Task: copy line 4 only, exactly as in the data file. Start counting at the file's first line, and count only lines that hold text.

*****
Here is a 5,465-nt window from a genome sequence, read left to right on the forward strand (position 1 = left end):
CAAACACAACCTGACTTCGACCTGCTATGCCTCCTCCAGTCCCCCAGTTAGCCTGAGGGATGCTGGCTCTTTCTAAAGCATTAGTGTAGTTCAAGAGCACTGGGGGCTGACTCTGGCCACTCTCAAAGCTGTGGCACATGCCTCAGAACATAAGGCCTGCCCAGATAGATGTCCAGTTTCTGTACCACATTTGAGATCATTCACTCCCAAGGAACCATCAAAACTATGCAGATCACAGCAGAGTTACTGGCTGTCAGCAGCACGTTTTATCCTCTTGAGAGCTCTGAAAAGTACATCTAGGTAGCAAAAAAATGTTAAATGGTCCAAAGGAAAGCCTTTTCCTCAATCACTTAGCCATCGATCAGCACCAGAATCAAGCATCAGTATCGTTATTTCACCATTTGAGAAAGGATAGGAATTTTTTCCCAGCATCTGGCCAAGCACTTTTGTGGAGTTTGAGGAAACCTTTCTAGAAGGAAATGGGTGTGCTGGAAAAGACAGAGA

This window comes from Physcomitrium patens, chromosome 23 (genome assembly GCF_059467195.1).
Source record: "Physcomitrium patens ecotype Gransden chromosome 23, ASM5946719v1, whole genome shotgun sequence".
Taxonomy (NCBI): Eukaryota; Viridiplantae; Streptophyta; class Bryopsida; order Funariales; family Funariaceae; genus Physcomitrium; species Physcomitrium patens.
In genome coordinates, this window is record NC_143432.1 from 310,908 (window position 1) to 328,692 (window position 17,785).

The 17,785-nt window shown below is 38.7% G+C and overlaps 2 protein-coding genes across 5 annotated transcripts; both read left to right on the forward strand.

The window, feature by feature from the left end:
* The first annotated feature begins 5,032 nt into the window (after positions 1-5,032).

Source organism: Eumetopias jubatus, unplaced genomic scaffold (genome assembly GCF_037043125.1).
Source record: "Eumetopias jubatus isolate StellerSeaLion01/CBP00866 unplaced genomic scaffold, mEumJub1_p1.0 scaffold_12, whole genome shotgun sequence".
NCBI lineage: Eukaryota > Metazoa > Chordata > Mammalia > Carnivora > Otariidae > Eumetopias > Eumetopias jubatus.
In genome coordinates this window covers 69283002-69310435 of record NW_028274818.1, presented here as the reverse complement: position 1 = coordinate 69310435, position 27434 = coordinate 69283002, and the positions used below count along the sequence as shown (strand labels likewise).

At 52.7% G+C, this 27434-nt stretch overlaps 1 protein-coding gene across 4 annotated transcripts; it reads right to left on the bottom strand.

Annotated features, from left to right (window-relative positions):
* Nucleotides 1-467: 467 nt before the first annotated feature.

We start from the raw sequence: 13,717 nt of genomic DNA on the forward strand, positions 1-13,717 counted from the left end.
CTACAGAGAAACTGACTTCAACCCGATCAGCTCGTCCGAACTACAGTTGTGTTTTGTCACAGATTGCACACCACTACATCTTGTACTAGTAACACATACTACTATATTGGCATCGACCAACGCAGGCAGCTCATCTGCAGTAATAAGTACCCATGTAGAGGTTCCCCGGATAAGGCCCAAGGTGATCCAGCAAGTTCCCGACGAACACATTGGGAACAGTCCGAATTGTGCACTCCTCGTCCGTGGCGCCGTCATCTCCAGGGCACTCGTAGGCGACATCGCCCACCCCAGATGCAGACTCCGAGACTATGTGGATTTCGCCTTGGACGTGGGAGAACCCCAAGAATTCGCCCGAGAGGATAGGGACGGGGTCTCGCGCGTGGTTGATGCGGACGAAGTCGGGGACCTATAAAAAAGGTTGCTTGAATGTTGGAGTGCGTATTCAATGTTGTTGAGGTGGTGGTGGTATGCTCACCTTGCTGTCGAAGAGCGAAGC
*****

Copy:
Source record: "Physcomitrium patens ecotype Gransden chromosome 23, ASM5946719v1, whole genome shotgun sequence".